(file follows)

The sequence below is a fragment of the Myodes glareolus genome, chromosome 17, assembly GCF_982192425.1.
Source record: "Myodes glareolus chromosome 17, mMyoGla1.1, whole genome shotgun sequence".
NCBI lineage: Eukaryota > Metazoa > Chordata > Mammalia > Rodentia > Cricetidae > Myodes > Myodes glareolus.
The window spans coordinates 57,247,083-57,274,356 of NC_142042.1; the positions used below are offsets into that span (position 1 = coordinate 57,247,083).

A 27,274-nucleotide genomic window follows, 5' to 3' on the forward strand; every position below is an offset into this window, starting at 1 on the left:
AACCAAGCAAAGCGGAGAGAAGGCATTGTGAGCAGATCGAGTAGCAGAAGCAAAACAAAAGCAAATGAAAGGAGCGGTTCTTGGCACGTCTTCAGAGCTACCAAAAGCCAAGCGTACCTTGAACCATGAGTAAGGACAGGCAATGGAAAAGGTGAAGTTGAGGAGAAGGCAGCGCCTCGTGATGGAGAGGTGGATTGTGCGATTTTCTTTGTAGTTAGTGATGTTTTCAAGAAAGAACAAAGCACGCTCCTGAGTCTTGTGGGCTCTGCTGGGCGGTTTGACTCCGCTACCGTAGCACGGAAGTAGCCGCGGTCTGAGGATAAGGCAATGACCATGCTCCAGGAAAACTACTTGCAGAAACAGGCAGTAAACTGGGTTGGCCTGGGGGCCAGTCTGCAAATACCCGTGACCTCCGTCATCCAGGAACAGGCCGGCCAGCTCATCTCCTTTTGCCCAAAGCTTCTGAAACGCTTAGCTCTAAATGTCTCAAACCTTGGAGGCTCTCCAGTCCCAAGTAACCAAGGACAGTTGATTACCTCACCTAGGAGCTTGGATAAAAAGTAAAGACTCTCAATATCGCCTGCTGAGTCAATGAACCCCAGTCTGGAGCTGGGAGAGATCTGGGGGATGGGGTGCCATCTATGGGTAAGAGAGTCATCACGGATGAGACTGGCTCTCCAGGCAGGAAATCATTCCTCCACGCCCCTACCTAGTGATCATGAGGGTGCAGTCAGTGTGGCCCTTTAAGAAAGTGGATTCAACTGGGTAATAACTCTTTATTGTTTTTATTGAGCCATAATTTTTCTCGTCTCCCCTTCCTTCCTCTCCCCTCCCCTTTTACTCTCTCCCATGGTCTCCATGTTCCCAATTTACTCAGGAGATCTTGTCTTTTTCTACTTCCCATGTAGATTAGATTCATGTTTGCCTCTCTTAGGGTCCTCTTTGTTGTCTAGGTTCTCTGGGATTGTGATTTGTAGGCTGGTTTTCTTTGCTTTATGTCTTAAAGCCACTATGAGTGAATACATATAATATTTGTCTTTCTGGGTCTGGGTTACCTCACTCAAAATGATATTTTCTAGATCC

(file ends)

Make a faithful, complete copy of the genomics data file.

The sequence below is a fragment of the Myodes glareolus genome, chromosome 17, assembly GCF_982192425.1.
Source record: "Myodes glareolus chromosome 17, mMyoGla1.1, whole genome shotgun sequence".
NCBI lineage: Eukaryota > Metazoa > Chordata > Mammalia > Rodentia > Cricetidae > Myodes > Myodes glareolus.
The window spans coordinates 57,247,083-57,274,356 of NC_142042.1; the positions used below are offsets into that span (position 1 = coordinate 57,247,083).

A 27,274-nucleotide genomic window follows, 5' to 3' on the forward strand; every position below is an offset into this window, starting at 1 on the left:
AACCAAGCAAAGCGGAGAGAAGGCATTGTGAGCAGATCGAGTAGCAGAAGCAAAACAAAAGCAAATGAAAGGAGCGGTTCTTGGCACGTCTTCAGAGCTACCAAAAGCCAAGCGTACCTTGAACCATGAGTAAGGACAGGCAATGGAAAAGGTGAAGTTGAGGAGAAGGCAGCGCCTCGTGATGGAGAGGTGGATTGTGCGATTTTCTTTGTAGTTAGTGATGTTTTCAAGAAAGAACAAAGCACGCTCCTGAGTCTTGTGGGCTCTGCTGGGCGGTTTGACTCCGCTACCGTAGCACGGAAGTAGCCGCGGTCTGAGGATAAGGCAATGACCATGCTCCAGGAAAACTACTTGCAGAAACAGGCAGTAAACTGGGTTGGCCTGGGGGCCAGTCTGCAAATACCCGTGACCTCCGTCATCCAGGAACAGGCCGGCCAGCTCATCTCCTTTTGCCCAAAGCTTCTGAAACGCTTAGCTCTAAATGTCTCAAACCTTGGAGGCTCTCCAGTCCCAAGTAACCAAGGACAGTTGATTACCTCACCTAGGAGCTTGGATAAAAAGTAAAGACTCTCAATATCGCCTGCTGAGTCAATGAACCCCAGTCTGGAGCTGGGAGAGATCTGGGGGATGGGGTGCCATCTATGGGTAAGAGAGTCATCACGGATGAGACTGGCTCTCCAGGCAGGAAATCATTCCTCCACGCCCCTACCTAGTGATCATGAGGGTGCAGTCAGTGTGGCCCTTTAAGAAAGTGGATTCAACTGGGTAATAACTCTTTATTGTTTTTATTGAGCCATAATTTTTCTCGTCTCCCCTTCCTTCCTCTCCCCTCCCCTTTTACTCTCTCCCATGGTCTCCATGTTCCCAATTTACTCAGGAGATCTTGTCTTTTTCTACTTCCCATGTAGATTAGATTCATGTTTGCCTCTCTTAGGGTCCTCTTTGTTGTCTAGGTTCTCTGGGATTGTGATTTGTAGGCTGGTTTTCTTTGCTTTATGTCTTAAAGCCACTATGAGTGAATACATATAATATTTGTCTTTCTGGGTCTGGGTTACCTCACTCAAAATGATATTTTCTAGATCC